- Journey will combine with Ford-owned TransLoc, which helps public and private transit providers optimize their on-demand and fixed route systems.
- The plan is to tie them together with other Ford-owned mobility services like Spin scooters and GoRide Health nonemergency medical transportation — and someday, robotaxis, too — for an all-in-one, connected transportation platform.
5. Local leaders forge ties with China amid trade war
Feeling the effects of the Trump administration's trade war with China, some states and cities are stepping in to build their own relationships.
Why it matters: Mayors and governors are hearing directly from farmers and business owners concerned that the trade war will permanently cut off access to the Chinese market.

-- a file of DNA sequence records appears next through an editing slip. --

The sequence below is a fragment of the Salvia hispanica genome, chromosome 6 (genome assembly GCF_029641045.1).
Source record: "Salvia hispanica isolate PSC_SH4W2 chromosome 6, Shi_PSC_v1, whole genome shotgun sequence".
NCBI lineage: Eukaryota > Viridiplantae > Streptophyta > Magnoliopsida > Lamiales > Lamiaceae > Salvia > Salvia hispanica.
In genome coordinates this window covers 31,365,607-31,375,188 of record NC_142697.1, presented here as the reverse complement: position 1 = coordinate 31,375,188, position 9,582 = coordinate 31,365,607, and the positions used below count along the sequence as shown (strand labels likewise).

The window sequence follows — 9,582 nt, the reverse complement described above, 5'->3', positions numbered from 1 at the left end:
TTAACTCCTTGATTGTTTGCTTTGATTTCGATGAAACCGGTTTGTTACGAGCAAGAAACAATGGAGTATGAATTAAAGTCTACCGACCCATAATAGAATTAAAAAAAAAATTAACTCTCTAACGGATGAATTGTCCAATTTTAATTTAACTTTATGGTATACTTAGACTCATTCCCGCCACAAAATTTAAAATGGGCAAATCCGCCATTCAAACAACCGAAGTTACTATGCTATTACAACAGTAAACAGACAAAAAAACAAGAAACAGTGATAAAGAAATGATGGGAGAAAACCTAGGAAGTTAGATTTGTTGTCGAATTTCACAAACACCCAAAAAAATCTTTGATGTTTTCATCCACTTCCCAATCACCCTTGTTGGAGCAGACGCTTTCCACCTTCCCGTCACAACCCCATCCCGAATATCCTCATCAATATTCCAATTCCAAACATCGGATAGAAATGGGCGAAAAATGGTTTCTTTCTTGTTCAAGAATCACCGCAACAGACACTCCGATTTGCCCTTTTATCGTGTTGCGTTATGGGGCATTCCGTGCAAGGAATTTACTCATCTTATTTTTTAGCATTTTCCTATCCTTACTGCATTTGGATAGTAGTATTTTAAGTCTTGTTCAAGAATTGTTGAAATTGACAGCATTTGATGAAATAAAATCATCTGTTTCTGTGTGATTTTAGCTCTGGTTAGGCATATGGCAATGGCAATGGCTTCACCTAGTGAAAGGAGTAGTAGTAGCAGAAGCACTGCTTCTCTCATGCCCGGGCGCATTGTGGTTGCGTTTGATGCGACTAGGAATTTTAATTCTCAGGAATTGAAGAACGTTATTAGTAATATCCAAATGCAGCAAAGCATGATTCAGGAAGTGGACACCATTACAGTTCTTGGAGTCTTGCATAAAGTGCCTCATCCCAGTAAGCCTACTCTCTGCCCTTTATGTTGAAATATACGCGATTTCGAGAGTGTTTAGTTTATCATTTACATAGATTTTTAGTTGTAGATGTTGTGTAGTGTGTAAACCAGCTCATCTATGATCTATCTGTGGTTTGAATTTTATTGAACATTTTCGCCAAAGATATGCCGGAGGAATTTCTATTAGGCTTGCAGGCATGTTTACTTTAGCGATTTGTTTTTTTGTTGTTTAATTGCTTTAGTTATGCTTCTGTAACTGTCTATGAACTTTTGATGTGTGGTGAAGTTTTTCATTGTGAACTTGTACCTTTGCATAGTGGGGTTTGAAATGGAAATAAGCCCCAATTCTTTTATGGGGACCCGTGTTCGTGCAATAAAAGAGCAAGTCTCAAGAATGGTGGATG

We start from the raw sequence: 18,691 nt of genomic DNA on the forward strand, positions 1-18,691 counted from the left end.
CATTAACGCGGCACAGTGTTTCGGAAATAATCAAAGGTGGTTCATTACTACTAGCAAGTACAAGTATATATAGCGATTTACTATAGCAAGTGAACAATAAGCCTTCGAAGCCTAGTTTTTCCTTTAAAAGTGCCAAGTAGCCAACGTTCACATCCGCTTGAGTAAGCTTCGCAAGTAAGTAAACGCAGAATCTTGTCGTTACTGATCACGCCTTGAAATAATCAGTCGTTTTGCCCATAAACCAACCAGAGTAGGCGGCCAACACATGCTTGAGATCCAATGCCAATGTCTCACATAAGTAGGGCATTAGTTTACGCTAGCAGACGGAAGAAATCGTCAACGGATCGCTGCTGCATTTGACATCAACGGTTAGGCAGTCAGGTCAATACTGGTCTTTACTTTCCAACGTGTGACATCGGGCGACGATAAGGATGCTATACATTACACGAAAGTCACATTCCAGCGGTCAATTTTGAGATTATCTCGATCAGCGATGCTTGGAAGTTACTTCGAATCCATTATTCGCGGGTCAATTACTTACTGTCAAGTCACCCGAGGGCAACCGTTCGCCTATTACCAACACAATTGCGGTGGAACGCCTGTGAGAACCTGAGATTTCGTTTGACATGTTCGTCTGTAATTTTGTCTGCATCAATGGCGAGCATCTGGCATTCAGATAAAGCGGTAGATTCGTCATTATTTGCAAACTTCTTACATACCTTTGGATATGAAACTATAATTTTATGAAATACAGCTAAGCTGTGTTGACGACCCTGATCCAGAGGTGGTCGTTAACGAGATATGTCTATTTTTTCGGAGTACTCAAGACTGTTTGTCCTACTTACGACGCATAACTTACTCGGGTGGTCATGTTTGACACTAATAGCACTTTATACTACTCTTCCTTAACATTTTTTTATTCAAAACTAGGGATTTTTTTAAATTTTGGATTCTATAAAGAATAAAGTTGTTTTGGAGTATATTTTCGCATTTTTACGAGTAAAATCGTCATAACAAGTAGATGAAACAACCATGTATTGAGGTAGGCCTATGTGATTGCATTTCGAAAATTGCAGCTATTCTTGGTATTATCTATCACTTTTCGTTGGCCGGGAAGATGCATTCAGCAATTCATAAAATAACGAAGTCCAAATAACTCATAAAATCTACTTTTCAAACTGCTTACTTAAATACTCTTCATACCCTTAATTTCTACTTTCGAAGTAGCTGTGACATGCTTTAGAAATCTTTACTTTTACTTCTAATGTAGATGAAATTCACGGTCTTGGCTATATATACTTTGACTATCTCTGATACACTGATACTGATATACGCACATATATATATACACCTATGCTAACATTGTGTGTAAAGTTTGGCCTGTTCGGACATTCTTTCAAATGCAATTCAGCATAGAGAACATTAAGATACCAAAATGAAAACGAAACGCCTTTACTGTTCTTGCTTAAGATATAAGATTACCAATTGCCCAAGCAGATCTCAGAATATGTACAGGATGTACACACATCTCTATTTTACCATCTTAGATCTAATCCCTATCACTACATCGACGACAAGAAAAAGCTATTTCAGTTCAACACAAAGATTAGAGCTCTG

- "People are scared about their livelihoods and job opportunities going somewhere else," said Bob Holden, CEO of the U.S. Heartland China Association and former governor of Missouri.
In Oregon, Gov. Kate Brown said China is the state's biggest trading partner and both farmers and businesses have been hurt by tariffs.
- Brown is encouraging Oregon's universities to continue to open doors to Chinese students, and for programs to let American students travel to China — so each country can have a better understanding of the other. Public schools offer Mandarin immersion programs.
- She acknowledged those efforts won't address tariffs. "But if I can't impact that, I'm going to focus on long-term investments," she said.
Chinese trade accounts for 60% of business at the Port of Los Angeles, and the city is the most visited U.S. destination for Chinese tourists. Both areas have seen declines in the past year, said Nina Hachigian, LA's deputy mayor of international affairs.